Carrie Armstrong's obsession with "clean" eating began, as it so often does, with good intentions. Struck down by a virus eight years ago, she was bed-bound and unable to lift her head off the pillow. Doctors said there was little more that medicine could do, so to speed up her natural recovery, she began researching alternative remedies and body-boosting diets online.
"My first thought was no wonder I had got so sick because I'd been eating badly for years," says the 35-year-old sports presenter from London. "But then I started reading about the transformative effects of giving up meat and sugar, then carbohydrates, and it went from there."
The results promised on health forums included feeling more alert and energetic. In her pursuit of "wellness", Armstrong went vegan then switched to raw veganism, eschewing all animal-based food products and anything that had been cooked. Over 18 months she dropped from 11 stone (70kg) to 61/2 stone (40kg), stopped menstruating, and became "completely obsessed" with "detoxing and cleansing".
"I even went through a phase of eating only organic melon (because it was water-based and I couldn't see how it would poison me). Every time I cut something out, someone else - a nutritionist, well-meaning blogger or someone on a health forum - would tell me I was doing the wrong thing. I was not motivated by weight loss - it was about healing and being pure. You get an adrenalin rush from sticking to it and I would get stressed if I ate anything I considered 'bad'."
Armstrong's case is a textbook example of orthorexia nervosa. The term was coined in 1997 when Dr Steven Bratman wrote of his personal experience of evangelical eating; he wouldn't eat vegetables picked more than 15 minutes earlier and insisted on chewing every mouthful 50 times. He defined the condition as "a pathological fixation on eating proper food".
A bit like obsessive-compulsive disorder and closely connected to anorexia nervosa, although sufferers are concerned with quality rather than quantity of food, orthorexia has yet to be officially recognised as an eating disorder by the Diagnostic and Statistical Manual of Mental Disorders. As a result it is hard to quantify the rise in cases in recent years, although experts and charities say it has been marked, encouraged by social media, targeting marketing and bad science.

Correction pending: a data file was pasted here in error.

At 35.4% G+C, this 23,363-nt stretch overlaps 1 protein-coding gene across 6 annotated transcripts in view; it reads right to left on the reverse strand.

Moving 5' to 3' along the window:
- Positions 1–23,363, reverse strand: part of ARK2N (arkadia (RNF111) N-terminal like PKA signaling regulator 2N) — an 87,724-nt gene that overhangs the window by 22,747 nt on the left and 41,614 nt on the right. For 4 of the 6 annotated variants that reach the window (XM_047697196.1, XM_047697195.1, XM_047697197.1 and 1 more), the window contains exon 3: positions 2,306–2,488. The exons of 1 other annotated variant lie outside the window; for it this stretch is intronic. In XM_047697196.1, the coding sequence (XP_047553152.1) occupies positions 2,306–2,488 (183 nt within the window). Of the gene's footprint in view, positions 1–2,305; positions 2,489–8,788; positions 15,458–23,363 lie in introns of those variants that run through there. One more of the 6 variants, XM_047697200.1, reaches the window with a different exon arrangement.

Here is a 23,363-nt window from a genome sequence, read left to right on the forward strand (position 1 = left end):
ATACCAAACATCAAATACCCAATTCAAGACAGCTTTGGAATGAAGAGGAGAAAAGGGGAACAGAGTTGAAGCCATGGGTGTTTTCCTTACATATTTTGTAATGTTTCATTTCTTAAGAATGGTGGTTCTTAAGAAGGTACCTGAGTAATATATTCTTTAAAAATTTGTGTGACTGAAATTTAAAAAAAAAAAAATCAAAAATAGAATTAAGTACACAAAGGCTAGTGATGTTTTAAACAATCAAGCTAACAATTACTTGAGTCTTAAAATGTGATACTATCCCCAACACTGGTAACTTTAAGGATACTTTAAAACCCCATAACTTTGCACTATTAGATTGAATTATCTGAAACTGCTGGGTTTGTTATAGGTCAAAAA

On Instagram, the hashtag orthorexia has almost 70,000 posts, with users swapping clean-eating tips and dietary advice. The charity Beat, which works with eating disorders, blames a shift on emphasis from losing weight to seeking physical perfection. "The increasing emphasis on body muscle and tone over and above size and shape may well be affecting the incidence of orthorexia, along with more imagery available on social media and the increase in marketed products for 'fit' bodies," says Beat's chief operating officer, Lorna Garner.
Armstrong realised the extent of her orthorexia after moving in with a "glamorous" friend whom she idolised. "She cooked and went to the theatre and did normal things," says Armstrong. "One day, after I had come back with yet another detox kit, she said to me, 'What are you doing? That sounds like a waste of a life.' I realised that there was nothing healthy about what I was doing."
It is not just women who succumb. Author and wellness blogger Kevin Gianni, 36, whose health and fitness videos have had more than 10?million YouTube views, suffered orthorexia on and off for almost six years. He became a raw-food vegan after being introduced to the concept by a friend and becoming preoccupied with his family's history of cancer.
"I was eating purely, straight from the earth, as nature intended," says Gianni, who is married with two children and lives in California. "I ate kale salad, raw nut berries, goji berries, raw chocolate and dehydrated flax crackers. I drank green smoothies, wheatgrass and hemp milk. I was striving for dietary excellence and trying to be the best I could be. It felt great."
But after 12 months Gianni was struggling to get out of bed, suffering debilitating cramps, anxiety and his sex drive plummeted. A blood test with a doctor confirmed he was dangerously low on key hormones.
"I was at rock bottom. I had low cholesterol, vitamin D and B12. My pregnenolone [a hormone relating to energy, memory function, stress and immunity] was in single digits and the same level as you would find in an 85-year-old man." But the pull to "eat clean" was hard to resist. "It is brainwashing. I had created and bought into this belief system that if I ate meat, I would eventually die. So many things in our lives are out of our control. For me, orthorexia was about control."
Gianni began to reintroduce food such as yogurt into his diet and slowly reaped the benefits, including improved energy and better sleep. Now he gets his blood tested every year, studies the results and determines what to do from there.
Indeed, using annual blood tests to tailor a diet regime is a growing trend among disillusioned foodies. Markers gauge cholesterol, cortisol, pregnenolone, vitamin B12, vitamin D and iron to determine which diet - from gluten-free to paleo and Atkins to the 5:2 - might work best.
Sport nutritionist James Collins, of the Harley Street Centre for Health and Human Performance, says that diets outlawing whole food groups result in deficiencies. Context, he says, is essential.
"The core principles of a diet might be good, but if you're applying them to someone who is training at the gym daily, working a 10-hour day, or has two children, energy levels are going to flatline. The result can be reduced concentration, irritability and depression." He conducts blood tests for clients to better understand their metabolism and spot any alarming deficiencies.
It's good to want to be healthy, but the overriding advice from health professionals is in agreement with Oscar Wilde: "Everything in moderation, including moderation."